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Why Kenyan banks should rethink EA expansion plans

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PHOTO | BD GRAPHIC

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Summary

  • An analysis of bank operations done by global investment bank Renaissance Capital (Rencap) shows that the returns from regional subsidiaries for Kenyan banks have fallen to less than half of their Kenyan operations.

Regional markets have proved a tough nut to crack for Kenyan banks despite ambitious expansion drives, a new report shows.

The restive South Sudanese market has particularly been unpleasant for Kenyan lenders—killing ambitions of tapping opportunities in the newest member of the East African Community (EAC) bloc.

An analysis of bank operations done by global investment bank Renaissance Capital (Rencap) shows that the returns from regional subsidiaries for Kenyan banks have fallen to less than half of their Kenyan operations.

As such, Rencap says, lenders such as KCB, Equity and Cooperative banks, which have invested significantly to establish a regional footprint may have to rethink their approach in these markets.

“We conclude that despite restricting expansion to the East Africa, the Kenyan banks have struggled to make waves in these markets… in our view, ramping up profitability in the various subsidiaries should be the key focus of management,” says Rencap in their Africa banks sector update for February.

These lenders have been forced to close down tens of branches in South Sudan, a market that was promising to be most lucrative for them due to the relatively low development of the banking sector and linkages of local businesses to Kenya.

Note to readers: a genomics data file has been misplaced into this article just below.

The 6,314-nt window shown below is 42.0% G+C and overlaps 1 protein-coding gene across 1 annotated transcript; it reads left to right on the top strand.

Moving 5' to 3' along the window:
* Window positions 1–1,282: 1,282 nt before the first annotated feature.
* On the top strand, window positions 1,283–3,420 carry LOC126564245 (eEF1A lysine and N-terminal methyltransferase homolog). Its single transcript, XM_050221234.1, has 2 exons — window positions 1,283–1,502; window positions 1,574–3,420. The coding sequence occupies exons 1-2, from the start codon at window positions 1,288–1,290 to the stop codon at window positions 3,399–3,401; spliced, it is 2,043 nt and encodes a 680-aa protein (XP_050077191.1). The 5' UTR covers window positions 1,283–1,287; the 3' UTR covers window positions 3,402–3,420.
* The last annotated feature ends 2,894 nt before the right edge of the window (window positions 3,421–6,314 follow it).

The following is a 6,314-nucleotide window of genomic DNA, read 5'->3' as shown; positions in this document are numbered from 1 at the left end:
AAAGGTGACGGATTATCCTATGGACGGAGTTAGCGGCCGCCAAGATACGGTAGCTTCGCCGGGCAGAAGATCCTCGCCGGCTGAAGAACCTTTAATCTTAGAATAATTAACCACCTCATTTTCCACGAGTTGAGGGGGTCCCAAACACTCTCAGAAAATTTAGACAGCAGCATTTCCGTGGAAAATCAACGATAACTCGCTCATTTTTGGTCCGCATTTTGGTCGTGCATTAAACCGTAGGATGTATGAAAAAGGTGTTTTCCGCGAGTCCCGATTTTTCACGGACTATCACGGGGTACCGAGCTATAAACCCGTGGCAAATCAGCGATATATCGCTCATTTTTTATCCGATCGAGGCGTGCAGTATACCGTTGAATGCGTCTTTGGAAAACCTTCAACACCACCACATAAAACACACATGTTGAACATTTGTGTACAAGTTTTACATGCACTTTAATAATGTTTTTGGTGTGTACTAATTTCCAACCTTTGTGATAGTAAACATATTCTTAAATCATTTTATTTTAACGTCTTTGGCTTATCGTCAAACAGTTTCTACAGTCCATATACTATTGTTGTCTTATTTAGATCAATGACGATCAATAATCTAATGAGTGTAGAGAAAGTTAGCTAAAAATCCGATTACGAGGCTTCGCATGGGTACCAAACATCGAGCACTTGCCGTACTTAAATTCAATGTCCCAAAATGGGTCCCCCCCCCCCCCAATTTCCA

In the other markets, while there has been some growth, the return on assets has remained well below the growth of the asset base.

The Rencap analysis shows that KCB, which has operations in Tanzania, Uganda, Rwanda, Burundi and South Sudan, was only able to derive a double digit return on equity in Kenya and Rwanda in 2016 at 17 and 14 per cent respectively, with Tanzania (nine per cent), Uganda (five per cent), Burundi (three per cent) and South Sudan (-26 per cent) all trailing far below.

“We believe that South Sudan will continue to struggle in the short-to-medium term, in light of the economic challenges. South Sudan is experiencing hyperinflation, and as long as KCB continues to operate in such an environment, costs will continue to be a considerable challenge,” says Rencap.

For Equity Bank, operations in Uganda, South Sudan, Rwanda, Tanzania and DR Congo brought a return on equity of 18 per cent in the first nine months of 2017, compared to the Kenyan unit’s return of 38 per cent.

The bank, Rencap says, was more proactive in reducing its footprint in South Sudan at the onset of civil unrest, and was thus able to avoid the cost pitfalls that have hit KCB.

Co-operative Bank’s only regional operation is in South Sudan, where the returns went from 97 per cent in 2015 to -50 per cent in 2016, while in Kenya its return was at 34 per cent in 2016.